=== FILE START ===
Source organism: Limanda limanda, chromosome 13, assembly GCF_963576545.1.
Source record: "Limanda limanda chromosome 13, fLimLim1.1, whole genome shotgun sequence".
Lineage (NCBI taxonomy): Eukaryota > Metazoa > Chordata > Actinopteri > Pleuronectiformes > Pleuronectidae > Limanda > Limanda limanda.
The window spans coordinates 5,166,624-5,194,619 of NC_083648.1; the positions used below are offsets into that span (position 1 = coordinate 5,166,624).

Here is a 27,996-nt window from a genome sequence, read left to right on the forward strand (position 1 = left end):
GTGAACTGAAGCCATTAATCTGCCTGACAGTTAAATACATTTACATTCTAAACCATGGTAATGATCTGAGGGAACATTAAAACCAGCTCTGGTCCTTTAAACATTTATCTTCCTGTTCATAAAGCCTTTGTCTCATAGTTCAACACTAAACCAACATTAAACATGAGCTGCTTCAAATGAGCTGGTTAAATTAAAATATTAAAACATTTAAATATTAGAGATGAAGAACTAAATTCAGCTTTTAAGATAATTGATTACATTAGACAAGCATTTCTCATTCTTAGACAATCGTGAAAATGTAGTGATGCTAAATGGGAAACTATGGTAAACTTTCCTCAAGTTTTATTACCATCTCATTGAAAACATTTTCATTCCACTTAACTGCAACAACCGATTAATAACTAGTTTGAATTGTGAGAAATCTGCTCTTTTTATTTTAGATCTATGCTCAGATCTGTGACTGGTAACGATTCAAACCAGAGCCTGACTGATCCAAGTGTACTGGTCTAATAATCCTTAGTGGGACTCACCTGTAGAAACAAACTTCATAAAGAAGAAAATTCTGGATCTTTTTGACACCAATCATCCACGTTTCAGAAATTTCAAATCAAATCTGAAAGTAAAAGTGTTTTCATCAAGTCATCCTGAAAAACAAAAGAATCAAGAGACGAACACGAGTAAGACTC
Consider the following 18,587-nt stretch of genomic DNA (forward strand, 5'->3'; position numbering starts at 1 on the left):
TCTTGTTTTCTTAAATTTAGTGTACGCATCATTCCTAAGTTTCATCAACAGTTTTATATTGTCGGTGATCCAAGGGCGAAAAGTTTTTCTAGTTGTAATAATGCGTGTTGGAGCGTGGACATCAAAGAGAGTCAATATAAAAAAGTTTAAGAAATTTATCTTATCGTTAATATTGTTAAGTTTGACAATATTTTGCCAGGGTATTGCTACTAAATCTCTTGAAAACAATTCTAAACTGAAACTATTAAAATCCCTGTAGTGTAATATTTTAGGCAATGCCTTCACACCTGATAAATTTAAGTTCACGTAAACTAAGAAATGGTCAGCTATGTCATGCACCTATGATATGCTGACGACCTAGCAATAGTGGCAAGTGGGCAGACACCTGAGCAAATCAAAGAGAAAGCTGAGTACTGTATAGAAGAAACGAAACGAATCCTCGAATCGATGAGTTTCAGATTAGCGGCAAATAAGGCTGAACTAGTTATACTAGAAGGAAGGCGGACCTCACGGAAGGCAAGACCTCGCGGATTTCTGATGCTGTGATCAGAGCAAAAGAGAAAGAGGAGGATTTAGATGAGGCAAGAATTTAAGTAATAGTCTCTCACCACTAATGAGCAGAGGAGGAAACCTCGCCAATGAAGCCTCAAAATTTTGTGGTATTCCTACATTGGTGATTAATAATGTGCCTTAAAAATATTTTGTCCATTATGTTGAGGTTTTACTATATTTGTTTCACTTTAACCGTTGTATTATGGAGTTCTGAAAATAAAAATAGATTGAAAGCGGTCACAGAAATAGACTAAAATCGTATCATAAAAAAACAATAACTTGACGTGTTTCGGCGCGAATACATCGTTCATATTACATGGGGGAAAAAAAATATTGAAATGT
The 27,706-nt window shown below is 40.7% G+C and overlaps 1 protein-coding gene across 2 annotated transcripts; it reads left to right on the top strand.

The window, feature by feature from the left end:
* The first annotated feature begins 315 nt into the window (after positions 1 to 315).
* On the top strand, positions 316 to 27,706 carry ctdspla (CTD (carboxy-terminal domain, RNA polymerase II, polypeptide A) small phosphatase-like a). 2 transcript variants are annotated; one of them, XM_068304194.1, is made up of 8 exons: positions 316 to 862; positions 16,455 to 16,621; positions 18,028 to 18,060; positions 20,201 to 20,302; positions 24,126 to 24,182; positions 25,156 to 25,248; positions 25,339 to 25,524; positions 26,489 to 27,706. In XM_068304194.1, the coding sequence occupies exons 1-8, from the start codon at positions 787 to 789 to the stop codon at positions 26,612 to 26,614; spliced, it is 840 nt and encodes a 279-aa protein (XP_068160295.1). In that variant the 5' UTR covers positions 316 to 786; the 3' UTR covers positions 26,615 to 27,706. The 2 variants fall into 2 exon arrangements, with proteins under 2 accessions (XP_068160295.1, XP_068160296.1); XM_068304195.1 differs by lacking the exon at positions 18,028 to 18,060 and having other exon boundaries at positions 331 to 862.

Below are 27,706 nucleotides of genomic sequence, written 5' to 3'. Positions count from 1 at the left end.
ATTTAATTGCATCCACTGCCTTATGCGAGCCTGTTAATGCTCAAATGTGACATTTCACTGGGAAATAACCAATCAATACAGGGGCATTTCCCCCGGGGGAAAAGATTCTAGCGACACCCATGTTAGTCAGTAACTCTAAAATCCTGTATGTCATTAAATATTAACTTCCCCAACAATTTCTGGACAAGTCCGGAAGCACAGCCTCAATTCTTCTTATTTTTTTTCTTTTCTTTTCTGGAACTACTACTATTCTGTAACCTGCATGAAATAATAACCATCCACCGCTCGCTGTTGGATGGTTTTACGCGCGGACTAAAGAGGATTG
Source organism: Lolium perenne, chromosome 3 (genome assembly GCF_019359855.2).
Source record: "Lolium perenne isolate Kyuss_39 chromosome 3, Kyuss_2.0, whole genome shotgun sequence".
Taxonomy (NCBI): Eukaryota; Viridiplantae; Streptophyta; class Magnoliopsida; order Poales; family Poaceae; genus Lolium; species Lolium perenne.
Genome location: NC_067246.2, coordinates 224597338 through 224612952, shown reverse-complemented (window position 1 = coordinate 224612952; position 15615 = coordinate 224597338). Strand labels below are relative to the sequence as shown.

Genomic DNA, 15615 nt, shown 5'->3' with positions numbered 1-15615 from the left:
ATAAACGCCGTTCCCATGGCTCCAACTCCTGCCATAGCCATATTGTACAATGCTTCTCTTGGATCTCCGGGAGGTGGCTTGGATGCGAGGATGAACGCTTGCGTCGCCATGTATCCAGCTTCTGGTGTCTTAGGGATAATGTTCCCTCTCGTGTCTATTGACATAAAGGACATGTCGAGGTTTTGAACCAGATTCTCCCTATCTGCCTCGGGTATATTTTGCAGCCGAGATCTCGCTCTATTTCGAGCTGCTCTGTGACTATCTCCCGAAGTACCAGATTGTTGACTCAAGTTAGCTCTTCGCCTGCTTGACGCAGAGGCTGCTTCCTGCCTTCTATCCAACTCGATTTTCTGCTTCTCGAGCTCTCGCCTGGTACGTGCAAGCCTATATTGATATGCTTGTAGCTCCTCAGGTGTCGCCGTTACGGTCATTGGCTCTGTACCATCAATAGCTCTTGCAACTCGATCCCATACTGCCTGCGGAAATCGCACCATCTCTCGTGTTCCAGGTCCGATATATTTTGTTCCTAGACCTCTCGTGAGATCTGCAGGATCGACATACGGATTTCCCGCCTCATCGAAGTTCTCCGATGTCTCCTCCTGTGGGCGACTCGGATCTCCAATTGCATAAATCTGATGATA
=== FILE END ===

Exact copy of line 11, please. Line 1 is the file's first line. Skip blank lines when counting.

* The first annotated feature begins 315 nt into the window (after positions 1 to 315).